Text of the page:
Wedding Memorial Ideas: How to Honor the Deceased at a Wedding

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We all know that weddings are a time where people come together – even during a pandemic, the wedding industry has adopted virtual technologies to bring guests together, even when they are miles apart.

Sadly, sometimes the people we want most to attend our wedding aren’t able to be there, physically or virtually, because they have passed – but that doesn’t mean they can’t play a special role in your day. 

More reading: How to Tell if Your Officiant Can Legally Perform Your Wedding

There are two ways of honoring the deceased at a wedding: visibly, and non-visibly. 

This means that you can opt to create a moment that your guests will be a part of, as witnesses, or you can do something a little more private that your guests may not necessarily be aware of. If you’re nervous that honoring the deceased at your wedding will take away from the moment, or will cause sadness among others, you may want to consider an act that is more private and intimate, so it doesn’t become a focal point of the day. Other times, you may find comfort in the support of those around you – if this is the case, perhaps a more prominent, or visible tribute, is best. People grieve in different ways, and as a result, we honor the deceased in different ways, too! 

Visible Ways to Honor the Deceased at a Wedding

Save a seat – you can save a seat at the ceremony as a meaningful yet subtle way to pay tribute to those who have passed. You can make the effort a little more visible by adding a photograph, or personal items, to the seat.  

In the program – if a written message is more of your style for honoring loved ones, consider dedicating space in your wedding program to honor them. This can be as simple as a general line that would apply to multiple people who have passed, or something a little more specific to each individual. Other couples will list missing guest names and their relationship to them.

Incorporate them into your ceremony – you can have your officiant share a few words about the person, or even dedicate a song or musical performance to them as part of your ceremony. 

Create a memorial table – this is one of the most common ways couples honor passed loved ones at their wedding. You can set up a table of photographs of those who have passed so guests can take their own time to reflect and remember. Some couples have expressed to me that this feels a little morbid, one bride even referred to it as a “table of dead people” and it has stuck with me, even years later. If you share the sentiment, use only wedding photos of all relatives, living and past, to make it more of a “weddings through the years” display and less of a memorial to only those who are no longer with us.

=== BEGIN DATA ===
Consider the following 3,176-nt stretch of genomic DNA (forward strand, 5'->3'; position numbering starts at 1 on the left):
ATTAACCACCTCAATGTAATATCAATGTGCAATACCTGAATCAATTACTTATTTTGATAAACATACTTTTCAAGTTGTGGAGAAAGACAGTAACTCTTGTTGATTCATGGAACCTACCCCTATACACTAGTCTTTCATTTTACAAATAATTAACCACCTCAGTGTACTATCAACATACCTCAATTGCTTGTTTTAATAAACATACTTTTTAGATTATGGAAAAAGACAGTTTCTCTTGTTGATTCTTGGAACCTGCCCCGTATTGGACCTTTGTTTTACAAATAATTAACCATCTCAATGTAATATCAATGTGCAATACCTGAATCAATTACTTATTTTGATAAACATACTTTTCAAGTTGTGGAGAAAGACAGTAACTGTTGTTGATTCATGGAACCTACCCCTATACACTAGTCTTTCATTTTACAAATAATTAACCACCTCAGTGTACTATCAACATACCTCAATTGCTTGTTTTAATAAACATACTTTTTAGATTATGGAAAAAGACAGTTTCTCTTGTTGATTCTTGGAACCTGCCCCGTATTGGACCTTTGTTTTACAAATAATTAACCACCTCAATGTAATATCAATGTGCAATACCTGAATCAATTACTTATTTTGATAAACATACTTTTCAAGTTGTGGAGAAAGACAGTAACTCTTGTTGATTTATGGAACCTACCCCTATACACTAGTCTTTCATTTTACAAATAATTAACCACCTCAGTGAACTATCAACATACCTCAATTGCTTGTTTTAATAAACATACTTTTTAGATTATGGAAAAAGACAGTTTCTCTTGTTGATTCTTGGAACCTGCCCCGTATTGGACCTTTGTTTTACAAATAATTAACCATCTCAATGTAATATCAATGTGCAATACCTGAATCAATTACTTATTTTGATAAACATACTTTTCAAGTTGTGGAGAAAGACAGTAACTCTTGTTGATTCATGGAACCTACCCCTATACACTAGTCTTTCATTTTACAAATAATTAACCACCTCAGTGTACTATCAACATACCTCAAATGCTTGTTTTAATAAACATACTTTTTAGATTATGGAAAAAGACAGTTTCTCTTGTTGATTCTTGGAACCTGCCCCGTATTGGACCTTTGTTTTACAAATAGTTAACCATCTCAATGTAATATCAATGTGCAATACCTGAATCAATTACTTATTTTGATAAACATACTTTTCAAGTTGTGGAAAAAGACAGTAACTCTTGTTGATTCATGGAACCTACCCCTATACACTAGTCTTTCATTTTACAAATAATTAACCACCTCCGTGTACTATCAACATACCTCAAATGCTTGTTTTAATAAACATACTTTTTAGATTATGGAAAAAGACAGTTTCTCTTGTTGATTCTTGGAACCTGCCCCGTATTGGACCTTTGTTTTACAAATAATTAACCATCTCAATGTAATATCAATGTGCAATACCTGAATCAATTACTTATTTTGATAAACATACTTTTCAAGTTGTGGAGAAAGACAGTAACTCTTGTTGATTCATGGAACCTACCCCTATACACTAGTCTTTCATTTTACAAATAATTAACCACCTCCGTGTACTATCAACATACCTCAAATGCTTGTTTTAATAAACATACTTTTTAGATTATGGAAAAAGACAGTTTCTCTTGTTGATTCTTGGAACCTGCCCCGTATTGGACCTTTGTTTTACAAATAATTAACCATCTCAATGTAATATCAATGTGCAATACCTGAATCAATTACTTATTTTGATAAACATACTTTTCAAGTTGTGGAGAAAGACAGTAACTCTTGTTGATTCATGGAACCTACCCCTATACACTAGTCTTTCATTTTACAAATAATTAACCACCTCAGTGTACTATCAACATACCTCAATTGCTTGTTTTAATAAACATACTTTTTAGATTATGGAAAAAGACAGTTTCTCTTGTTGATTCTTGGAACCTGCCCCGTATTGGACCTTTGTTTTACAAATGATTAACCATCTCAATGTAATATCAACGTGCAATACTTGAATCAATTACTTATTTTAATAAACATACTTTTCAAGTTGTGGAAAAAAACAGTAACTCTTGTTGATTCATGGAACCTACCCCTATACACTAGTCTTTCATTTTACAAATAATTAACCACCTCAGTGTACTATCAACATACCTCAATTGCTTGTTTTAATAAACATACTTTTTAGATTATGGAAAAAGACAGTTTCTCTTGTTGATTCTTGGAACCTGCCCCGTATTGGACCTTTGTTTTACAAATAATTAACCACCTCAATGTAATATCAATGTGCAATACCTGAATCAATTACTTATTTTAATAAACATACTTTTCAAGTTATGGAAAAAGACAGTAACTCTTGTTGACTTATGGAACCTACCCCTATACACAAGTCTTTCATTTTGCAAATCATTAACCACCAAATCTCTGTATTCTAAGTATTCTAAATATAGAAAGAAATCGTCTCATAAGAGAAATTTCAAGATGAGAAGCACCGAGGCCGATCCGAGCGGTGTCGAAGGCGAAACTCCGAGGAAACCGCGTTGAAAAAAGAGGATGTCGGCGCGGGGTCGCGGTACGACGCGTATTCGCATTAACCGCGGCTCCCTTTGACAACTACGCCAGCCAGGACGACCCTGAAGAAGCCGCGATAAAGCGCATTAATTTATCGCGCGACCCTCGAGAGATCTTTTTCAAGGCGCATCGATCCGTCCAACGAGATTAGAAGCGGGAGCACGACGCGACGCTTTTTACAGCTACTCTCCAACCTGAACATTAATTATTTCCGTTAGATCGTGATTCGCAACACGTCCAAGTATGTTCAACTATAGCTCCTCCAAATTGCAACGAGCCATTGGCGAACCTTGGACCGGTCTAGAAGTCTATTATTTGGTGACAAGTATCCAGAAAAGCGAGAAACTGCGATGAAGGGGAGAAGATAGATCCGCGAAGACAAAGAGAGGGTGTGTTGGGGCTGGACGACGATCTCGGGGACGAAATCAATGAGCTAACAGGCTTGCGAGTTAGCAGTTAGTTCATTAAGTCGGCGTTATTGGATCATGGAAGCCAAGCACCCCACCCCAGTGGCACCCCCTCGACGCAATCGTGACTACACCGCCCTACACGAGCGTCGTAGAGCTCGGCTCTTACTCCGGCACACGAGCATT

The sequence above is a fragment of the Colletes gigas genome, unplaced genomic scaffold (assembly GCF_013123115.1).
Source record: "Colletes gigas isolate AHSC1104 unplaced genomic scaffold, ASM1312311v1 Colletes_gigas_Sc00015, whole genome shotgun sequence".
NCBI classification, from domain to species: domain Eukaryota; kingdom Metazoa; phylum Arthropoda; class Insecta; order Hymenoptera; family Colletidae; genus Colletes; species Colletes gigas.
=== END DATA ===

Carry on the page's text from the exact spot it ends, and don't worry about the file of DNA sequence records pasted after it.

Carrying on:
Pro tip: use copies of your family’s photographs, just in case. In the shuffle of getting personal belongings to – and from – the venue, things can go missing. 

Save a dance for them – although it’s tradition for the mother of the groom to dance with her son, and for the father of the bride to dance with his daughter, sometimes that’s not possible. If this is the case for you, consider a special dance in their honor: you can ask another family member to stand in, or dance with your partner and choose your mom or dad’s favorite song and have the band/dj pay a special tribute as they introduce you to the dance floor. 

Include them in dinner – you can ask your caterer to incorporate family recipes, or even just a favorite dish into your wedding menu. If your grandma had the best cookie recipe, for example, share it with your caterer and have them bake off a few batches for you to give out as favors. 

Give back – if you do favors, we think you should make them meaningful or edible – it’s something we’ve said for a long while now. If you go the meaningful route, in lieu of a favor, make a donation to a cause that honors your loved one. It could be a donation to an organization committed to curing an illness, or to a social cause your friend or family member was passionate about.

How to Privately Honor the Deceased at a Wedding

Keep them close – wear a photo of your loved one. For brides, consider a locket, or a photo charm attached to your bouquet. For grooms, you could keep their photo in your wallet, or even wear photo cufflinks.

Accent your dress – for brides, you can incorporate pieces of your loved one’s clothing into your dress. If you’re nervous about it clashing, remember it can always be added as part of the lining.

Something borrowed – whether it’s a piece of jewelry or even a watch, borrowing something that belonged to your loved one is a meaningful way to cross off “something borrowed” from the list, and can be a special way to keep them close on your wedding day.

Incorporate their favorites – you can incorporate their favorites into your wedding: whether it’s their favorite color in your florals, a favorite song while you and your guests enjoy time on the dance floor, or their favorite food in your menu, or even their favorite beer/wine/cocktail on your bar menu, there are many ways to add their favorites into your special day.

Use a family heirloom – I’ve heard stories of couples who had their wedding bands created by melting down gold from their loved ones’ jewelry; using a loved one’s favorite book (or bible) as a “ring pillow” during the ceremony; and even using remnants of their clothing as hand-fasting cords during the ceremony.

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As someone who has lost a parent, I’m a big time believer in feeling the presence of a loved one even after they have passed. Although it’s painful to imagine a wedding day without them by your side, please know that no matter how you choose to honor them, I’m certain they will be watching along as you celebrate your day.

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